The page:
A "Julie Appreciation Moment" at the Marfa Pizza Foundation. I split one of their fresh and decadent "bread and tomato salads" with Julie and shared a most anticipated veggie-topped pizza with Jeremy. Mmmmm. Totally worth the drive.
We went back to our pad to have a few beers, shower, and relax a while.
The early evening light was far more pleasant than the morning was, so a short nap was not out of the question. I even remember a hammock being involved.
But alas, we bid adieu to our boxes and headed over to El Cosmico, where a BBQ dinner was just ending ad the evening's festivities unraveled.
We indulged in the complementary El Cosmico photos taken by a professional photographer and distributed free of charge. So much is free in Marfa.
We sat at a table close by the fire and listened to the first band whose name I can't remember.
Tift Merritt – a talented lady singer/songwriter from North Carolina. She totally rocked my world. And she had a drummer that was clearly having a good time. Seriously, I could not take my eyes off the guy.
Although photographic evidence was limited, following was this incredible blues band fronted by Barbara Lynn who did a spirited rendition of several classics including one by Ray Charles that really brought the house down.
Last up were the headliner's from Austin, a jam band by the name of Lil' Cap'n Travis. I really enjoyed their rambling country pop tunes. They had this great moment where they utilized the light up crank-TV seen between the speakers in the above photo. They had a volunteer from the audience come up and crank the roll of images seen through the screen inside the box. The song's lyrics corresponded to the images. It was good silly fun.
Oh, so that's a pedal steel guitar.
I think we left El Cosmico toward the end of their set. The festival was winding down and so were we. It had been a long day and we were nothing short of another ridiculously early rise thanks to the inevitable rise of that mean-spirited, though live-giving fiery orb.
And although we again melted in the morning brightness, we were enticed to wake up by the suggestion of a new breakfast joint.
The Austin Street Café was awesome. Matt and Julie grabbed a quick bite (and a quick etch-a-sketch in Julie's case) because they were headed to the 10am Chinati tour, while Vicki and I lazily hung back to enjoy our morning breakfast of "Green Eggs" – a crust-less spinach quiche.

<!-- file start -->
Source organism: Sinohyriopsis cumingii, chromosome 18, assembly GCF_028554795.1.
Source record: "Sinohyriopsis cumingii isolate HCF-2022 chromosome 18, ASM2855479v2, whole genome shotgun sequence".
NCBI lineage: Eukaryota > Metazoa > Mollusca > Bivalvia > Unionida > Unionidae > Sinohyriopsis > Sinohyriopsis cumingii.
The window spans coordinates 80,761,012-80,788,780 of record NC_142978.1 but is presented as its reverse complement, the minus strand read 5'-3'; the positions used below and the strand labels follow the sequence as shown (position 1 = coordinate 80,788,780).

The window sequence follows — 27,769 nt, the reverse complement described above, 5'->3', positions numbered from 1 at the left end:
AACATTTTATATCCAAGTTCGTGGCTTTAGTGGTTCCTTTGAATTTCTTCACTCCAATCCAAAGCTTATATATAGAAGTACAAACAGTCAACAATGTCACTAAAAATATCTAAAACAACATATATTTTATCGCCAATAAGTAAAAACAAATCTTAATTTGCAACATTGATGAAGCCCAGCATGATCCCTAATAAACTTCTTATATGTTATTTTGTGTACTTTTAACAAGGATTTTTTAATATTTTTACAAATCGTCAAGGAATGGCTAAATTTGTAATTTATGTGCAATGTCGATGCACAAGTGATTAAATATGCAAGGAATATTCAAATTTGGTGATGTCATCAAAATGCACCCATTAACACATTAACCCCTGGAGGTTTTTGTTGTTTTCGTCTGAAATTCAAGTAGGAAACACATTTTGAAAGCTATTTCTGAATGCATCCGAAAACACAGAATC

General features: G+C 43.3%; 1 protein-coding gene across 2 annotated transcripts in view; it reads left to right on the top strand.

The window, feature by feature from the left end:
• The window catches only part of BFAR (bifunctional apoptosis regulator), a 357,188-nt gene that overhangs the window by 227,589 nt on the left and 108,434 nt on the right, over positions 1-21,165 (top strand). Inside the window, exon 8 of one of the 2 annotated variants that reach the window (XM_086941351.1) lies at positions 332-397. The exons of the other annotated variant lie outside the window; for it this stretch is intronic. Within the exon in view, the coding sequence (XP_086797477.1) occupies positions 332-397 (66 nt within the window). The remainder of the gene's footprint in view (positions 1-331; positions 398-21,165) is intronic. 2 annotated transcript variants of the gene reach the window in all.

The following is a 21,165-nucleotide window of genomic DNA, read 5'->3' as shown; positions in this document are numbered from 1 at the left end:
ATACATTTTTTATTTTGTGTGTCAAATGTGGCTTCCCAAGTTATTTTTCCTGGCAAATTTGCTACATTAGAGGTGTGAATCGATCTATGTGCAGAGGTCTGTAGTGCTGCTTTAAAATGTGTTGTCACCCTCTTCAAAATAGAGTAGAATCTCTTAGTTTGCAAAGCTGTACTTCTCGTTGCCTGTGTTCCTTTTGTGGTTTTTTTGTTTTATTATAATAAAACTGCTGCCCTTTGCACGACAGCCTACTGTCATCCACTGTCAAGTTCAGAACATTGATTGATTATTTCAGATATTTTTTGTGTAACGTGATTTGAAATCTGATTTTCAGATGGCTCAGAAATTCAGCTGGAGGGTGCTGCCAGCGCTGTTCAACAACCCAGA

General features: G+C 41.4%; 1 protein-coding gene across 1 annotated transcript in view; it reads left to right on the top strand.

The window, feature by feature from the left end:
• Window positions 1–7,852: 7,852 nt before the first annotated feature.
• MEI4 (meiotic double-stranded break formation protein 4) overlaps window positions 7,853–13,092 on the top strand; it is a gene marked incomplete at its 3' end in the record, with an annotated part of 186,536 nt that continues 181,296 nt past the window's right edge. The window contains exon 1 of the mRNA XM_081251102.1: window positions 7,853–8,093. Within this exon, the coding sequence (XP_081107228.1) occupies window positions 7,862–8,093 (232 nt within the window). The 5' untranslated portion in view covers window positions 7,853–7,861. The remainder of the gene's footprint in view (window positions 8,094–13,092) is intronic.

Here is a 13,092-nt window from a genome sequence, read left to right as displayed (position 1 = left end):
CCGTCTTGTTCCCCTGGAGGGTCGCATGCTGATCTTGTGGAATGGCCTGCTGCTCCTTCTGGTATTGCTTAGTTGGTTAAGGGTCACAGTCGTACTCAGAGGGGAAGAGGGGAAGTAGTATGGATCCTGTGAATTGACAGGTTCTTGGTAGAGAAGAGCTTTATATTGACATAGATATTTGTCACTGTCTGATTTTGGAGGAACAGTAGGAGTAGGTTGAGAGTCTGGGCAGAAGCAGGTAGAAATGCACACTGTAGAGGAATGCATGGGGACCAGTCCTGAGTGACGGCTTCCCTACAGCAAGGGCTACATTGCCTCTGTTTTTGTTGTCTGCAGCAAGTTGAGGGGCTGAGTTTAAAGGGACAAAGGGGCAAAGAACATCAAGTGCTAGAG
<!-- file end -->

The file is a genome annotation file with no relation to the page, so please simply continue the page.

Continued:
We ran into Heather and Jeremy and wandered the grounds of this adorable new restaurant, which also serves as the proprietor's home and studio. They had recently moved to Marfa from Santa Fe which is apparently giving Austin a run for its money in the battle to see which city can bolster Marfa's thriving art scene more.
Vicki and I returned with Candid to our boxes where we hung out and napped some more made possible by the sun which had gotten out of the freaking way by now. Matt and Julie finished the morning leg of their tour and joined us in our relaxed daze. At some point, it was time for Matt to hit the road. Unlike the rest of us, Matt hadn't taken Monday off work…though isn't my birthday worth even that?
We said our goodbyes and headed back to the Pizza Foundation to get our fill for another year, before the longing sets in again. There I ran into Liz Lambert, purveyor of all things El Cosmico, who was sharing a pizza with Amy Cook. I introduced myself and thanked her for the wonderful birthday weekend. Turns out it was her birthday too. How auspicious!
After lunch, Vicki opted to hang out in the Marfa bookstore while I took Matt's place on the Chinati tour.
We really just went to check out the Dan Flavin installations, which summon that crazy desire we all have deep inside to take crazy pictures. See below.
There were just a few others on the tour with us, coincidentally two were from Seattle where Julie had just moved. We chatted them up a bit. Then, oddly, the desert sky opened up and rain descended upon us as we left Chinati.
It had been our intention all along to check out the town of Alpine during our Marfa visit. As mentioned earlier Alpine is a town of 5800 people about 30 minutes East of Marfa on Highway 90. It is home to Sul Ross State University which I've always thought was a little strange because of how remote it is out in West Texas. But I guess there are schools in places like Kansas, too, so maybe it's not too strange. Anyway, similarly to Marfa (and maybe even because of Marfa), Alpine has its own art scene and a surprisingly robust thrift store culture. Or so we heard… turns out, nothing is open in Alpine on Sunday afternoon. With one exception – the Museum of the Big Bend!